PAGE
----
'Unwelcomed' doesn't apply anywhere. You can be 'unwelcome', as someone whose presence or company is not wanted or desired. 'Unwelcome' also applies to a comment uncalled for. 'Not welcome' applies to a forewarning to undesired visitors or to comments that might be made. Once you have been welcomed you can't be 'unwelcomed', although you can be thrown out if you make yourself unwelcome. (Refer: 'unwelcome', Oxford concise English Dictionary - the same will probably apply to Websters).
Of course there is the outside chance of someone who's arrived at a venue/party, who has escaped the host's attention and has as such been 'unwelcomed', although by and large we'd say 'not yet met and greeted'.
What you are attempting to do is turn an adjective into a verb. Not that this has never been done, but it is unwise in this case. Unwelcome is what someone is or was. "Unwelcomed" would imply that someone who at some point was welcome, somehow lost that characteristic.
The notices we see in store fronts saying, "salesmen not welcome," could be worded "salesmen unwelcome" without changing the meaning at all. Salesmen who [are] not welcome are definitely unwelcome. But if you try to turn that last adjective into a verb it doesn't work out so well. First, there is a problem with the tense. If it were actually a verb, unwelcomed would clearly be past tense, so you would be describing something that has already occurred (and may no longer be the case). And then there is the confusion factor. Since there is already a good way to say that you don't want someone around (or--past tense--didn't want them around), this new word serves to confuse the reader. "Is there some meaning here that I don't understand? Is this the same or different from saying 'not welcome?'"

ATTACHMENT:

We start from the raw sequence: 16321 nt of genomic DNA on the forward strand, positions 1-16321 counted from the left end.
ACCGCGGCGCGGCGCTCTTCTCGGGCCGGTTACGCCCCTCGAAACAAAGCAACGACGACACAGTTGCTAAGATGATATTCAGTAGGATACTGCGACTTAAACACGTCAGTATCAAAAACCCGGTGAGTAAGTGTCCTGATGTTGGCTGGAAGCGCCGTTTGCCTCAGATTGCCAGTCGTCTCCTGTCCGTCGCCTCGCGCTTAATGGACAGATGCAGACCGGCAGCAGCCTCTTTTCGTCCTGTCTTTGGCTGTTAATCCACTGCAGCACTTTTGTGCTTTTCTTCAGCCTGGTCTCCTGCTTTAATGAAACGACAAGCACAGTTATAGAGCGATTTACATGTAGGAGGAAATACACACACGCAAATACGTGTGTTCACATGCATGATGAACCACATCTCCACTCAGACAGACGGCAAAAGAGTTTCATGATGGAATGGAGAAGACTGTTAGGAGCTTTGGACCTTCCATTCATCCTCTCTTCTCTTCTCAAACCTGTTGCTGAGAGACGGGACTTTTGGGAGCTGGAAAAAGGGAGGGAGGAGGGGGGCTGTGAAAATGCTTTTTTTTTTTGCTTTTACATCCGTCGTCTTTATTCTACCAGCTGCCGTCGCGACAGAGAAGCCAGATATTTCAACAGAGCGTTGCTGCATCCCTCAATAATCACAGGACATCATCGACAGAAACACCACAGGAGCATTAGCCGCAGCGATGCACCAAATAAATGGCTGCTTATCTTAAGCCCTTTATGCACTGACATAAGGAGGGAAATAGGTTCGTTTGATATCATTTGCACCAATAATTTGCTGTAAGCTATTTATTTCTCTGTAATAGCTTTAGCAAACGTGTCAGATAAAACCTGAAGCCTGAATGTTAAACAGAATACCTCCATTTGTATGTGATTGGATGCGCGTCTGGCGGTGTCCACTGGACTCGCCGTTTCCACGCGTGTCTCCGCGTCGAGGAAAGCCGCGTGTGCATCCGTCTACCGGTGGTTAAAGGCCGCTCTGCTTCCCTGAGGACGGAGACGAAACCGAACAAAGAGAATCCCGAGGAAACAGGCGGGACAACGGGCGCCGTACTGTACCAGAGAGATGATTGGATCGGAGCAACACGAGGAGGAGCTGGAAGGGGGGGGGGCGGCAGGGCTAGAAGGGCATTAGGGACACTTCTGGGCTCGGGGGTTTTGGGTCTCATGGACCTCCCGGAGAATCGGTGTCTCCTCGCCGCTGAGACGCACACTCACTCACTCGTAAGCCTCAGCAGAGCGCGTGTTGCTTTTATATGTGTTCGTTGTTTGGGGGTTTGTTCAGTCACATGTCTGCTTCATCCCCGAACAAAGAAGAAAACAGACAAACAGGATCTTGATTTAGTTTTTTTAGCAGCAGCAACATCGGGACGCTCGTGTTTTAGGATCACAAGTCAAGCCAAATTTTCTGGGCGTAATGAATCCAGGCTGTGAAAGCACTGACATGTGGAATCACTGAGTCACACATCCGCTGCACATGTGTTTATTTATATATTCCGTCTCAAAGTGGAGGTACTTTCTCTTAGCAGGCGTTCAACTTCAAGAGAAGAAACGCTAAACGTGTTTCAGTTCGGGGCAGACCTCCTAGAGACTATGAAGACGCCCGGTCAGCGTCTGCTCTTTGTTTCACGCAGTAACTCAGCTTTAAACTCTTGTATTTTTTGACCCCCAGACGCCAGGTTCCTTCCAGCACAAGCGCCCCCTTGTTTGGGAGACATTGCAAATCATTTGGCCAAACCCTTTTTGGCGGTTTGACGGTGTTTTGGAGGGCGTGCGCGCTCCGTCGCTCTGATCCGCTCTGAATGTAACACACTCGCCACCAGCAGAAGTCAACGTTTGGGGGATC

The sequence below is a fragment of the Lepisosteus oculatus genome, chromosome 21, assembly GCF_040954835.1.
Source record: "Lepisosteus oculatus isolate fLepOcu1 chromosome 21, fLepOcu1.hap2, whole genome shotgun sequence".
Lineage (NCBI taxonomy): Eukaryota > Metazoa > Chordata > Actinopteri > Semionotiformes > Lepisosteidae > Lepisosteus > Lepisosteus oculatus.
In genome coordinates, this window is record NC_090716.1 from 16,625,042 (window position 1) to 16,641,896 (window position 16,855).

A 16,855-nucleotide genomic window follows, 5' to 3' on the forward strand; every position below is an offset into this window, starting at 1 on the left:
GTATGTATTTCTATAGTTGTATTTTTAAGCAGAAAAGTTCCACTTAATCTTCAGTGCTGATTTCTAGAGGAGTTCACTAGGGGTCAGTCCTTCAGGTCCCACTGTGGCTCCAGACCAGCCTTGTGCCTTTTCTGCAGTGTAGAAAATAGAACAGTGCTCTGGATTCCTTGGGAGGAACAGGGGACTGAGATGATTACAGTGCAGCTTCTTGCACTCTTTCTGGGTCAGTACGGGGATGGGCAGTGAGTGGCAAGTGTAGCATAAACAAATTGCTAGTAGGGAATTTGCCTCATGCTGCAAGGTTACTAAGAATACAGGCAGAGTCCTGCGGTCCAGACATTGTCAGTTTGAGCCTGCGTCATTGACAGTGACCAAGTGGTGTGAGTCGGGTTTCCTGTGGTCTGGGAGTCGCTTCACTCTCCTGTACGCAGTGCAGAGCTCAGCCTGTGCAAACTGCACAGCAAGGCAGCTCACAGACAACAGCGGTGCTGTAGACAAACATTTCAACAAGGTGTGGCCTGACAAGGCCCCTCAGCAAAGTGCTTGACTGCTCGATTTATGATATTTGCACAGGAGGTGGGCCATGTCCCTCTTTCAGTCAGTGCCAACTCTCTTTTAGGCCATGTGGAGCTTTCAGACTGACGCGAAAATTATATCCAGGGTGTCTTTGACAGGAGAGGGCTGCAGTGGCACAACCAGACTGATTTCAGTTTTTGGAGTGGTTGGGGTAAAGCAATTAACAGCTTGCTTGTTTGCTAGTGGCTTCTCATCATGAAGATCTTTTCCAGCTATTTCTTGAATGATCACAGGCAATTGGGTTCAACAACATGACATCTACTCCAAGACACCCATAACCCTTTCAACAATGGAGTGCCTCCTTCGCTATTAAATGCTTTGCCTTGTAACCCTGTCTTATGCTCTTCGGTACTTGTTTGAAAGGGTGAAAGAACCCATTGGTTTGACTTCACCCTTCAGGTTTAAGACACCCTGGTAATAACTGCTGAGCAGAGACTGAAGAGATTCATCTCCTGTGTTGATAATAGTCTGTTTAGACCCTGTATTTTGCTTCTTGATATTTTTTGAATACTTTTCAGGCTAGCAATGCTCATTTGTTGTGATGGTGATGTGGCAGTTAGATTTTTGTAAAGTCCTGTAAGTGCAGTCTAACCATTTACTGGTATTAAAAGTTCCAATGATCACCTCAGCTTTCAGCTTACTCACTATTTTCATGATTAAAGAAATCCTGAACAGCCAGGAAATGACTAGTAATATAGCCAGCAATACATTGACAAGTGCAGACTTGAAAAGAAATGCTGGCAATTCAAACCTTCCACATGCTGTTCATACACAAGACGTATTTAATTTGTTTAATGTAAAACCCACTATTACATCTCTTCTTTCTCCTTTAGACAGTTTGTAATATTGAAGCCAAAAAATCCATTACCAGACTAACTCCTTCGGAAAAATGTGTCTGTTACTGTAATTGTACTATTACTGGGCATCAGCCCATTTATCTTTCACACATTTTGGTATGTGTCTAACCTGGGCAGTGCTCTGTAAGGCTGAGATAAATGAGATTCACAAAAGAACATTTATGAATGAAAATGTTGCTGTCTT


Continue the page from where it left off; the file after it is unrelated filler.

The exceptional authority on language, Bryan Garner (Garner's Modern American Usage) would probably call this a needless variant.
There definitely is a word "unwelcomed". It is an adjective, but having said that, I don't think I would have used it. It is somewhat clumsy. "He was not wlecomed" would be a nice way of getting around it. Yet "An unwelcomed bout of 'flu' (influenza) created a poor situation in the work force" scans better than “A not welcomed bout of 'flu' (influenza) created a poor situation in the work force" Ah! The English Language. What mazes and labyrinths it drags us down.
Don't be unfriendlied. I was pointing out that this was my view of the word: one that had arbitrarily been assaulted by an 'ed' that looked entirely foreign and …um, unwelcomed. …making it look entirely uninterestinged and unpalatabled.
Yes i'm getting very confused. I'm writing an article about being welcomed or not. eg "visiting new neighbours" the difference between being welcomed or not welcomed. Like having the door slammed in your face when you knock on the door.
I think I might tell the person that they are being 'intrusive' or, if less direct, say 'it's inconvenient.' 'Not welcome' or 'unwelcome' would not be the first words that spring to mind if I was trying to say it to someone, face to face.